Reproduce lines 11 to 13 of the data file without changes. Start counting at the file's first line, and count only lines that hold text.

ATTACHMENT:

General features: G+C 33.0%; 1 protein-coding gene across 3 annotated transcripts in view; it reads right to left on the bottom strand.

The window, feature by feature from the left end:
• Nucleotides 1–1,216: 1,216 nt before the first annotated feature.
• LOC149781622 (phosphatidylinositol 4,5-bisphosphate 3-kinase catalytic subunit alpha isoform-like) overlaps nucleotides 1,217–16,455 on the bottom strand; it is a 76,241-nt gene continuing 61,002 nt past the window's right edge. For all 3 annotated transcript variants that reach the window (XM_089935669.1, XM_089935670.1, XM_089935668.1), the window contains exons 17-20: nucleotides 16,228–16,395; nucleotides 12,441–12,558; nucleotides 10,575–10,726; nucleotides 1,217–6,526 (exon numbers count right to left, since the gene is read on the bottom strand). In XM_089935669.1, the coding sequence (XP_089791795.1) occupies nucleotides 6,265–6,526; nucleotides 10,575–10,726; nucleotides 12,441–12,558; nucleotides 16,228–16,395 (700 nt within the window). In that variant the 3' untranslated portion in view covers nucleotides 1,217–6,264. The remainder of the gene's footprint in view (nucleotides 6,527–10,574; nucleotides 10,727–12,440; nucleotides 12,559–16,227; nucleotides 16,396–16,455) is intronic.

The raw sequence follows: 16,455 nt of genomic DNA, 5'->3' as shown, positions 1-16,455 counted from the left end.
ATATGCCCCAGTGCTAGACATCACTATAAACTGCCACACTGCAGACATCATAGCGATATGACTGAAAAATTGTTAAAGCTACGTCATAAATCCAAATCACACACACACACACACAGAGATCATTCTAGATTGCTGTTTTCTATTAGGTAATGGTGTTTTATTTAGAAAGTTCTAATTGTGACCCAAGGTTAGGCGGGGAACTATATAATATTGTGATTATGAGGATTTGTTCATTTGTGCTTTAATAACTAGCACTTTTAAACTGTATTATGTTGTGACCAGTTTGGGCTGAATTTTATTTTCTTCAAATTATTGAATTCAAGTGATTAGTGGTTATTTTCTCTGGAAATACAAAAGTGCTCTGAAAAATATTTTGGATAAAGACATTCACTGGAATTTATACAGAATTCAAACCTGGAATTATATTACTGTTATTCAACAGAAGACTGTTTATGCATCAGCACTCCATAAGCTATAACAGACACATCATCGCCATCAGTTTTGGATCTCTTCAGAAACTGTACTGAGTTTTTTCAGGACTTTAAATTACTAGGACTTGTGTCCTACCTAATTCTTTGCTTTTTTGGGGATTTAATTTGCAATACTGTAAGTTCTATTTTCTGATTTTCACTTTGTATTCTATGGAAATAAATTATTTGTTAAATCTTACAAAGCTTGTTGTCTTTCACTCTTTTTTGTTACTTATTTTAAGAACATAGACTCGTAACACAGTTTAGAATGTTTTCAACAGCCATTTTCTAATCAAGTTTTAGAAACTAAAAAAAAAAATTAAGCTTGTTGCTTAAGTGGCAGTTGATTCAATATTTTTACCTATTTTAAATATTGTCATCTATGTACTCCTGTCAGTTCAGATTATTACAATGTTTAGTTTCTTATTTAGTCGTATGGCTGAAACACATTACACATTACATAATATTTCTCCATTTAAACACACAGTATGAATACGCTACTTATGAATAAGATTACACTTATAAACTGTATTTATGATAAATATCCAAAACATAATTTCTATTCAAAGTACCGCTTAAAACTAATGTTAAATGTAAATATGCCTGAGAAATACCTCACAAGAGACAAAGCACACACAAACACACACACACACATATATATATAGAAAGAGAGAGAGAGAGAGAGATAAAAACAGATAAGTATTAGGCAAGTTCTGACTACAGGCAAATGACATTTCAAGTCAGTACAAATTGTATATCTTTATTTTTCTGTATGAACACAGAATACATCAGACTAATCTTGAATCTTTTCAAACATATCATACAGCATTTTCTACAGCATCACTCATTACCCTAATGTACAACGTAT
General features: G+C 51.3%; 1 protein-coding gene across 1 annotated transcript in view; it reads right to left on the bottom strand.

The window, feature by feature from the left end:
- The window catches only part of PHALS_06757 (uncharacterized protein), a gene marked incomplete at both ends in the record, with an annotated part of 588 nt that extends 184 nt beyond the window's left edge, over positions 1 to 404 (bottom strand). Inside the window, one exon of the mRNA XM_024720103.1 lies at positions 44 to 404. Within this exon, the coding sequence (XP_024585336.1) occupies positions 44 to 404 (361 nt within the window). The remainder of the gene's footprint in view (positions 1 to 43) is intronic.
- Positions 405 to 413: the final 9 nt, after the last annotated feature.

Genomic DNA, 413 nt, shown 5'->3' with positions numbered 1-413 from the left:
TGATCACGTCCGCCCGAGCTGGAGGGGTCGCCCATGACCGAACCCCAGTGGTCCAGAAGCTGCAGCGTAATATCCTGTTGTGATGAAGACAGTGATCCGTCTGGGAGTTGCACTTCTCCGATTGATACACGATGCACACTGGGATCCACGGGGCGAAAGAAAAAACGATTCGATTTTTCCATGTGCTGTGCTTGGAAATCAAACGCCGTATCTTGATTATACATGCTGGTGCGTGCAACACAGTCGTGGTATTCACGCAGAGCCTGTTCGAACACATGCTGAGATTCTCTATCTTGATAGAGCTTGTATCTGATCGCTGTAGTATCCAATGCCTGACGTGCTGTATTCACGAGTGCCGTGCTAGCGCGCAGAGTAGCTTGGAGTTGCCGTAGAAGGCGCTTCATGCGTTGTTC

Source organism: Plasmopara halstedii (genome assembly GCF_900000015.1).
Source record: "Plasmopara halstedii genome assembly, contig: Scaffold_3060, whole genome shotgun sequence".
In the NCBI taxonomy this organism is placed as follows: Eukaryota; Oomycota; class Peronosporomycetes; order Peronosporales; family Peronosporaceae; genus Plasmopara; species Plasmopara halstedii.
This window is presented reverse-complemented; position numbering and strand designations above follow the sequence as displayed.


Genomic DNA, 413 nt, shown 5'->3' with positions numbered 1-413 from the left:
TGATCACGTCCGCCCGAGCTGGAGGGGTCGCCCATGACCGAACCCCAGTGGTCCAGAAGCTGCAGCGTAATATCCTGTTGTGATGAAGACAGTGATCCGTCTGGGAGTTGCACTTCTCCGATTGATACACGATGCACACTGGGATCCACGGGGCGAAAGAAAAAACGATTCGATTTTTCCATGTGCTGTGCTTGGAAATCAAACGCCGTATCTTGATTATACATGCTGGTGCGTGCAACACAGTCGTGGTATTCACGCAGAGCCTGTTCGAACACATGCTGAGATTCTCTATCTTGATAGAGCTTGTATCTGATCGCTGTAGTATCCAATGCCTGACGTGCTGTATTCACGAGTGCCGTGCTAGCGCGCAGAGTAGCTTGGAGTTGCCGTAGAAGGCGCTTCATGCGTTGTTC

Source organism: Plasmopara halstedii (genome assembly GCF_900000015.1).